Little Bolton County Police Cells

Overview

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Overview

Alternative Names   Little Bolton Star Chamber

Nation   England

County   Lancashire

Location   Underneath the Little Bolton Town Hall, St George's Street,  Little Bolton

Map location   exact or closely approximate

Year opened   1826

Year closed   1876

Century of Operation   1800-1899

Building Type   Police Station, Town Hall

Remarks   Town Hall was built in 1826 and lock-up cells date from this time. In August 1839, the Town Hall was stormed and damaged during Chartist riots. The police station in the Town Hall closed in November 1876 and the cells were no longer used after this date. In 1878, the building was converted into a library. In 2012, the building was restored with funds from a Lottery Grant. The space now includes: restaurant, bar, business space and workhouse.

Descriptions

'The accommodation foe the detention of prisoners, previous to their cases being disposed of by the magistrates, consists of two lock-ups; one situate in Bowkers-row, attached to the police station, and the other in the basement of the town-hall at Little Bolton. They were clean and in good order at the time of my visit ... Little Bolton: Six cells; length 8 feet 1 inch, width 6 feet, height 8 feet 3 inches; guard beds inside each cell; ventilated with iron grating over each door, 2 feet 4 inches by 1 foot 2 inches. All the cells heated by one of Dr Arnots large stoves, which stands in the centre of the lobby that divides the cells ... Greatest number, from Monday to Thursday, without being bailed - 4 males, 1 female ... The six cells under the town-hall at Little Bolton are very unfit for the detention of prisoners for the time they are liable to be detained in them in consequence of the magistrates only disposing of cases on three days of the week. At the time of inspection, there was one female prisoner who had been apprehended on the Monday afternoon, charged with offering an umbrella for sale, knowing it to be stolen, who would not, in the regular course, be brought up before the bench until the ensuing Thursday. These cells are quite dark, imperfectly ventilated, and have no water-closets or other conveniences. The superintendent of police states: "...Prisoners are liable to be detained from Saturday till Monday. They are supplied, while under detention, out of the police funds, at the rate of 3d for breakfast and 4d for dinner. The prisoners are sent off, as early as possible, after commital, by the rail-road, to the New Bailey or Kirkdale.''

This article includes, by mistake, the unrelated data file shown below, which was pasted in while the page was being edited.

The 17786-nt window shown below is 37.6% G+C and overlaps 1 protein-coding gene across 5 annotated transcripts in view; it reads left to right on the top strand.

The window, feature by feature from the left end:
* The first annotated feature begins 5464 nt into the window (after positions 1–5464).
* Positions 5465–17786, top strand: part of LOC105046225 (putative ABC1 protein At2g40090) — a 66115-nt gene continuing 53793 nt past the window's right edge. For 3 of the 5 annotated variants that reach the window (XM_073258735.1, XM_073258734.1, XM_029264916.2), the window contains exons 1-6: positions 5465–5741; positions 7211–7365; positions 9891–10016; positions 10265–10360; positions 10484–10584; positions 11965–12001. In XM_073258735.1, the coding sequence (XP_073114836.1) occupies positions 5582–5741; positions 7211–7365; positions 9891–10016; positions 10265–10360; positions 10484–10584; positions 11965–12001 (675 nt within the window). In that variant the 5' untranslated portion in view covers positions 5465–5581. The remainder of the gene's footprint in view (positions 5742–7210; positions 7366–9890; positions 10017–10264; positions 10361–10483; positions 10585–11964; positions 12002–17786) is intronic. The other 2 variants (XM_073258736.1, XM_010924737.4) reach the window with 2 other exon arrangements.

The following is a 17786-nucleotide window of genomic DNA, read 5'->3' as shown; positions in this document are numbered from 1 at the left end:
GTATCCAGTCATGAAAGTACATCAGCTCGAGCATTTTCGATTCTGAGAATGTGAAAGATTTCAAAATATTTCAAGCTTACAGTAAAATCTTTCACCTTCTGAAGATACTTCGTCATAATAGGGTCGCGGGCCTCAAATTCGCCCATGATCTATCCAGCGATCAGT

Inspectors of Prisons of Great Britain II. Northern and Eastern District, Sixth Report (Parl. Papers, 1841 Session 2, V.1), p.145

'These cells form part of the county police station, and are in a convenient situation in Little Bolton. They are in the building which was formerly used as a town hall. The cells, six in number, are on each side of the passage leading from the principal entrance to the rooms of the superintendent and constable on duty. Between the cells and the street are two doors, the inner of which has a large grated opening in it, and the outer door being frequently left open to admit air and light, persons on the outside are enabled to converse with prisoners in the cells ... The cells are now secure; but the superintendent of police, who has charge of the lock-up house, informed me that some time ago a man had escaped by cutting the fastening out of the door, with a knife he had, by some means, obtained whilst in the cell. The doors are now lined with iron sheets. The cells have each a guard-bed, a straw mattress, and a good rug ... At the time of my visit there were six prisoners, some of whom, though they had been in the cells all night, had not washed themselves. I recommended the superintendent to see that every prisoner was required to wash himself in future before having his breakfast. The number of persons confined in these cells last year was 397; the greatest number in one cell at the same time, 12; and the longest period of detention 10 days.'